St. Ives (1976 film)

St. Ives is a 1976 American action film directed by J. Lee Thompson and starring Charles Bronson, John Houseman, Jacqueline Bisset, and Maximilian Schell.

St. Ives
Directed byJ. Lee Thompson
Written byBarry Beckerman
Based onthe novel The Procane Chronicle by Oliver Bleeck
StarringCharles Bronson
Music byLalo Schifrin
CinematographyLucien Ballard
Distributed byWarner Bros.
Release date
  • July 23, 1976 (1976-07-23) (Chicago)[1]
Running time
94 min.
CountryUnited States
Box office$2.3 million[2]

The film was the first of nine collaborations between Bronson and director J. Lee Thompson.


Abner Procane hires Raymond St. Ives, a crime reporter and ex-policeman, to return five ledgers stolen from his safe.

St. Ives becomes embroiled in the task and the deaths of those involved in the theft. The ledgers are eventually returned minus four pages, and St. Ives is drawn into robbery to try and right the situation.



The novel The Procane Chronicle was published in 1972 written by Ross Thomas under the pen name "Oliver Bleeck". The New York Times said "it should find ready acceptance among readers who like sophistication amid the welter."[3] Film rights were bought in 1972 by Warner Bros who announced it would be made by director Dick Richards as the first of a two-picture deal (the other being W.W. and the Dixie Dance Kings.[4] Stanley Canter and Sidney Beckerman were to produce.[5]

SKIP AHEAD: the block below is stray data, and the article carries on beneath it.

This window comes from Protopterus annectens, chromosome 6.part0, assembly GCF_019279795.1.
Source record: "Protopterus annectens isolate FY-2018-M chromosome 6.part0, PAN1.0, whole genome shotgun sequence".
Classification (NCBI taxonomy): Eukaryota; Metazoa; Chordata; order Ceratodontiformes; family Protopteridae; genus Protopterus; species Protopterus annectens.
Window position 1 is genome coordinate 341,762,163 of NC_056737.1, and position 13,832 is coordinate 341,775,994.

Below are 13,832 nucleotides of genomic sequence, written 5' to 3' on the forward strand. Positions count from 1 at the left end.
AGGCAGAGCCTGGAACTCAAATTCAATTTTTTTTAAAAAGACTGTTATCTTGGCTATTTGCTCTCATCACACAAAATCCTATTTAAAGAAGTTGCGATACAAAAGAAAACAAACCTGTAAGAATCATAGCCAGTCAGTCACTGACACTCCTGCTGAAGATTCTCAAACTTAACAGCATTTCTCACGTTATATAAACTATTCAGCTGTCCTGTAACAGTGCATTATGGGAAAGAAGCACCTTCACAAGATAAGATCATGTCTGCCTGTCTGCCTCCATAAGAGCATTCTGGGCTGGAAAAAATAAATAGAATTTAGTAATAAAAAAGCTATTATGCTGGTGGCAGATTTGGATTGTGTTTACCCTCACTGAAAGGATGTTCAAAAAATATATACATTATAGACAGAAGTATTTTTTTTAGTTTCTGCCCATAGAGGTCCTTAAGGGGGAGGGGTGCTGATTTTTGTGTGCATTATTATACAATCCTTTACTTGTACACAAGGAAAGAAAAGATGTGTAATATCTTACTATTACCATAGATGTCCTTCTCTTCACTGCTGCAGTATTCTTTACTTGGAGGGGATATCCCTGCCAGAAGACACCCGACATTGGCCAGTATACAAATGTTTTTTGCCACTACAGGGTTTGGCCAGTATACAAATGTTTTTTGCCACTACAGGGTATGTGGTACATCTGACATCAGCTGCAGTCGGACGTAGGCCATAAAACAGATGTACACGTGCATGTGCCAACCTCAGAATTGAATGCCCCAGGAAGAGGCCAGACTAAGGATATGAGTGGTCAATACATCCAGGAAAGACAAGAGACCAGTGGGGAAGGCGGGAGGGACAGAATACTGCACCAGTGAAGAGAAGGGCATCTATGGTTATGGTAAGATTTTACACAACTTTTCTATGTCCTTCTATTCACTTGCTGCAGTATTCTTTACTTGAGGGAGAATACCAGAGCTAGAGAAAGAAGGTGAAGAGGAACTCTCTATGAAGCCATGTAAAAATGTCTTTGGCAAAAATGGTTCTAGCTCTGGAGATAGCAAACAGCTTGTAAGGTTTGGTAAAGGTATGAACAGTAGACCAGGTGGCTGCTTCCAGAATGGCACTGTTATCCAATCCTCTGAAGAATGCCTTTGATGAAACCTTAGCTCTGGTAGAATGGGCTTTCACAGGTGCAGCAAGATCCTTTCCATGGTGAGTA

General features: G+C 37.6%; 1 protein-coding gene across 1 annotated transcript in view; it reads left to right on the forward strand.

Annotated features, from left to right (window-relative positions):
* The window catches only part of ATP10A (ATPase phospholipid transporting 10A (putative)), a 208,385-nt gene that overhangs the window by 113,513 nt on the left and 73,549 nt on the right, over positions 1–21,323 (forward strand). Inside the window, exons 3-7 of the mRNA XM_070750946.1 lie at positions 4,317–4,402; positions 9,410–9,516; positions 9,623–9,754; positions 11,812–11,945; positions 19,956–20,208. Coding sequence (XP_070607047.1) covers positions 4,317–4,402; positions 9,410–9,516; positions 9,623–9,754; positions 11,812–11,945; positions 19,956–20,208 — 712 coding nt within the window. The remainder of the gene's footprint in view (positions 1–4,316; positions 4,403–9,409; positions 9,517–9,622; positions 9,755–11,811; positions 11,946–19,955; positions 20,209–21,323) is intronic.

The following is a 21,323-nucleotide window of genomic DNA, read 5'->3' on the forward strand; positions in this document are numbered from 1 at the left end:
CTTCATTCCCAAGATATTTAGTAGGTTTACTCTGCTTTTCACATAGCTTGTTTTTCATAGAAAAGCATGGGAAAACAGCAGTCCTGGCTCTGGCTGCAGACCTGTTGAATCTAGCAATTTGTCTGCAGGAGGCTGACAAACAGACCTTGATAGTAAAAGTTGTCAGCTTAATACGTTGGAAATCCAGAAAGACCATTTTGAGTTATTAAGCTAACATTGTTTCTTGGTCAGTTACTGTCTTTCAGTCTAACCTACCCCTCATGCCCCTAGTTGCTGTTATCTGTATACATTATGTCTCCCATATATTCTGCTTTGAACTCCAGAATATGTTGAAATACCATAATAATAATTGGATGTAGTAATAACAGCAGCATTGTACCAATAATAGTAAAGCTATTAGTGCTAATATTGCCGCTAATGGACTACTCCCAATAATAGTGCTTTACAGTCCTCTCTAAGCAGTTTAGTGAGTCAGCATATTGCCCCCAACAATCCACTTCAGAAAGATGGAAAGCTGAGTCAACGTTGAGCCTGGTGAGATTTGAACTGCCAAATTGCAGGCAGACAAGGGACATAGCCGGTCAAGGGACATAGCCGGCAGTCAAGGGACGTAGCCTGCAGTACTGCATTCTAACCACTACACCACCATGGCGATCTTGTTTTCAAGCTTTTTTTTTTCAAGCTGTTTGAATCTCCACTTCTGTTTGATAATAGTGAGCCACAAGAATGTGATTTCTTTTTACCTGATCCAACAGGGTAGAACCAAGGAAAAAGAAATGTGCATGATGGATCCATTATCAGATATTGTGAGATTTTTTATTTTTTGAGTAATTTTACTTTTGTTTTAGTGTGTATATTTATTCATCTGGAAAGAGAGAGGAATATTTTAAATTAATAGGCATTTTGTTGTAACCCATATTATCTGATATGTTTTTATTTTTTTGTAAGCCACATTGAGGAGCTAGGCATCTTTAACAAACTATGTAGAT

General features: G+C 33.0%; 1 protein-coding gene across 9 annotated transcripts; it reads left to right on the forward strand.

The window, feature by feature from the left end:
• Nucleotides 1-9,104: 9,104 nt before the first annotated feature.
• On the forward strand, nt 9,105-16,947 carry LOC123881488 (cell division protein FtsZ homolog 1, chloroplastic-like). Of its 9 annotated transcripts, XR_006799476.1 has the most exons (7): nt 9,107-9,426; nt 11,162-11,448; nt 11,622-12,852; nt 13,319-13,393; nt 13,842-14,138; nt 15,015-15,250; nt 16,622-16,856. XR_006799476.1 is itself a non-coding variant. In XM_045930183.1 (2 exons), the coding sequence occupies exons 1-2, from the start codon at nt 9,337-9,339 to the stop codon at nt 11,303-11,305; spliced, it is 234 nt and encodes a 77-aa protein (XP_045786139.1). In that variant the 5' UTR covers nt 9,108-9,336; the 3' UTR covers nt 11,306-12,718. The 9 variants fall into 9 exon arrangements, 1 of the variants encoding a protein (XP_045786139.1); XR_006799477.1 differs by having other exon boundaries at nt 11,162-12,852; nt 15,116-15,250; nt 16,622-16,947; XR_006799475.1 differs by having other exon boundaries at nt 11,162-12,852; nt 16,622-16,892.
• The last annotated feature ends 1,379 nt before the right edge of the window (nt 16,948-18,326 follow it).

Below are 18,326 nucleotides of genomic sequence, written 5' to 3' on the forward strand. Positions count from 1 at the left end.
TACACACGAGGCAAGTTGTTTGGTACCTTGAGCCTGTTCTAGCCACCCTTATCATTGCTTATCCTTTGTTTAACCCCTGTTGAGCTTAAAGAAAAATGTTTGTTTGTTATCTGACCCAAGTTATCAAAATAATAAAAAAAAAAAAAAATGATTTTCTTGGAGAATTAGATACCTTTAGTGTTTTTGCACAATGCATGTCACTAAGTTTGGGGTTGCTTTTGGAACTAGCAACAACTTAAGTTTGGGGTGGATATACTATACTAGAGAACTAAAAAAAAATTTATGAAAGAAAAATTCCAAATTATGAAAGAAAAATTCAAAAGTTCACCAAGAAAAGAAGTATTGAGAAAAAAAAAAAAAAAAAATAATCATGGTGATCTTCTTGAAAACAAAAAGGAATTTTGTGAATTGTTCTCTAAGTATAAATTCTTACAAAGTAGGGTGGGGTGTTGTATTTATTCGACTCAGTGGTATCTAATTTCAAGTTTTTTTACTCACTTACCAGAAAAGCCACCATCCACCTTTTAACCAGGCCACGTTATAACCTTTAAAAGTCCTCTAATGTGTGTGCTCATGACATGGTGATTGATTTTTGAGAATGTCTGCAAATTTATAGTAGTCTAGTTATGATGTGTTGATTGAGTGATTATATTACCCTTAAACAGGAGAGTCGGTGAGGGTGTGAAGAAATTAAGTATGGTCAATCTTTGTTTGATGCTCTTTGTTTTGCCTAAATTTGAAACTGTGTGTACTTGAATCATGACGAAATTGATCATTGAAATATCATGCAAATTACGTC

The film took a number of years to be made. Eventually Charles Bronson signed to star, with J. Lee Thompson to direct. They later worked on eight other films together, including The White Buffalo, Caboblanco, 10 to Midnight, Murphy's Law, The Evil That Men Do, Death Wish 4: The Crackdown, Messenger of Death and Kinjite: Forbidden Subjects.

Bronson's wife Jill Ireland had appeared in a number of his films but decided not to appear in St Ives.[6] The female lead went to Jacqueline Bisset, who said the film "was less violent than most of Bronson's films, there is more of a romance."[7]

According to Phil Hardy in his book The Overlook Film Encyclopedia: The Gangster Film, Ingmar Bergman visited the set of the film and reported that Charles Bronson was "scandalously underestimated"[8].

The movie is also notable for early film cameos by Jeff Goldblum and Robert Englund. Goldblum was reprising his role of the maniacal street punk he had first adopted in Death Wish (1974).


The film's box office performance was described as "modest".[2] It currently has a score of 38% on Rotten Tomatoes based on 8 reviews.[9]